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"We Tibetans are looking for a legitimate and meaningful autonomy, an arrangement that would enable Tibetans to live within the framework of the People’s Republic of China."

Buddhist immersion

February 5, 2008

By SHIRLEY WEST
The Observer
Sunday, February 03, 2008

Waking up in the peaceful stillness of the California wilderness, he
remembers that it is his turn to cook breakfast. After a few inventive
attempts at waking his roommate, they work together to cook pancakes for
the rest of the volunteers.

After congregating around a huge stone fireplace to eat a breakfast of
pancakes and fresh fruit, most of which they helped grow themselves, the
volunteers meet at the construction site at 7 a.m. for Kum Nye — Tibetan
yoga — to stretch and loosen up for work.

Those who chose to do so would join hands in a circle and say a Tibetan
prayer for a safe and productive day, voices resonating off each other
in a song-like chant of an old, foreign tongue.

This was a typical morning for Josh Ibach of Dunkirk during his
three-month stay as a volunteer at Odiyan Buddhist Retreat Center in
Berkeley, Calif.

What makes a 27-year-old man want to travel across the country to help
construct a 10-story, dome-topped, octagonal temple?

“I wanted an experience where I was submerged in a different culture,”
Ibach said. “Not just reading about it but living it and learning from
people who were living it. I wanted to learn and experience something
new and exciting, but at the same time help out a good cause and do
something for others.”

Odiyan was created as a Tibetan Buddhist refuge in America after the
Chinese took control of Tibet. Much of the art, literature and culture
of Tibetan Buddhism was destroyed. Lama Tarthang Tulku Rinpoche fled
Tibet and came to America.

In California, he started a non-profit printing shop to attempt to save
some of the sacred writings from his homeland. It soon expanded and,
with it, so did the ability to help preserve the 2,000-year-old Tibetan
culture from being totally wiped from history.

Odiyan was started in the 1970s, all by volunteers, as a place to live
and study Buddhism. Because of its freedom of religion, America is a
safe haven for the Buddhist texts and art.

After finding Odiyan online, Ibach was dazzled by such a foreign place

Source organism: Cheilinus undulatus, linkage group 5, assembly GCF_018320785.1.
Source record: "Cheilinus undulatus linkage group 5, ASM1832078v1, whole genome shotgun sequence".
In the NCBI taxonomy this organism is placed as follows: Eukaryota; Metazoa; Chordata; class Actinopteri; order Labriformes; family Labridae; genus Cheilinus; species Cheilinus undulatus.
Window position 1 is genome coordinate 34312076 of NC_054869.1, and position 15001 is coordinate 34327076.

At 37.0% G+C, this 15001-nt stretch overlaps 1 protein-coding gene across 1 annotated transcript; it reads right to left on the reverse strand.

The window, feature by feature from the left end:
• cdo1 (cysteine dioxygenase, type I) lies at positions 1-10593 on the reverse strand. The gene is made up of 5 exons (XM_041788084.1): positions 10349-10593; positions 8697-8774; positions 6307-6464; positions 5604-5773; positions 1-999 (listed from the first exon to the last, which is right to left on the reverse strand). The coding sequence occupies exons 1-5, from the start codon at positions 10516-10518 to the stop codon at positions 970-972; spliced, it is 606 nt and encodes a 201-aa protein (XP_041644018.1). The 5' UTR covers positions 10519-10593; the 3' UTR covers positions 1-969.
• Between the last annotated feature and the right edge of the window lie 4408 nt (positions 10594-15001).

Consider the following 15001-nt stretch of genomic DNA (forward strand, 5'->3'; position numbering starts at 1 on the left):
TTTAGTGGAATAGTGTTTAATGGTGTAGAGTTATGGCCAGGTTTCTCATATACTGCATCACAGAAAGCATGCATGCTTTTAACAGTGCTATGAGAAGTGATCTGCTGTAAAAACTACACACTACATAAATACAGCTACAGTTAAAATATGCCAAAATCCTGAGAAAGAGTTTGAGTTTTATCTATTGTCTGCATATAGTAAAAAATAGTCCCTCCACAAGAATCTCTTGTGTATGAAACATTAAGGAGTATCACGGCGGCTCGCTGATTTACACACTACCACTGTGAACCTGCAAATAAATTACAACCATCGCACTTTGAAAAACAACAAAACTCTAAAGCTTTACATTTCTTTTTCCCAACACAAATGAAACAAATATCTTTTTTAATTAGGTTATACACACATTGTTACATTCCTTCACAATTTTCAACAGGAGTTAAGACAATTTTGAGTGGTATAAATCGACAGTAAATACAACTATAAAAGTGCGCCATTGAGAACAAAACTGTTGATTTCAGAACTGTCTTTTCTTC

in the middle of California. Odiyan is constantly seeking volunteers and
Ibach immediately contacted them for an application.

“I contacted them twice about going before I was able to work out when I
could be there,’ Ibach said. “I had it as a goal in my mind for three
years before I went.”

After saving up enough money for the trip, Ibach left for California
right before summer in 2007.

“After arriving in Berkeley, you spend two weeks on a trial period at
the Dharma Institute making books to be sent to the world peace ceremony
in India, where they give them away for free to those in need,” he
explained. “In Berkeley, you have a chance to take classes and study
many aspects of Buddhism and meditation. Then, usually by bus, you take
the long trip to the northern coastal wilderness, where Odiyan is located.”

Ibach worked with other volunteers building, painting and decorating the
interior of the sub floor of the temple. He was also in charge of
landscaping.

The other volunteers came from all over the world — Brazil, Argentina,
Germany, Holland, India — and from all over the United States, ranging
from 18-year-olds to the elderly. Some have been there since the 1970s.

The volunteers took turns cooking vegetarian meals for each other, so
Ibach got to sample dishes from all across the globe. Dinners were eaten
in a big hall with long wooden tables that were only a foot high, so
volunteers sat cross-legged on cushions.

“On most days after work, you had the opportunity to take some sort of
class taught by one of the older, permanent volunteers,” he said. “We
would gather in the reading room on big comfy couches or chairs for an
open discussion about meditation, or history of Buddhism, sometimes
philosophy, or discussions about mind and emotions. On Thursdays we
could learn Kum Nye yoga. If you chose to, you could learn the Tibetan
alphabet, songs, chants and mantras.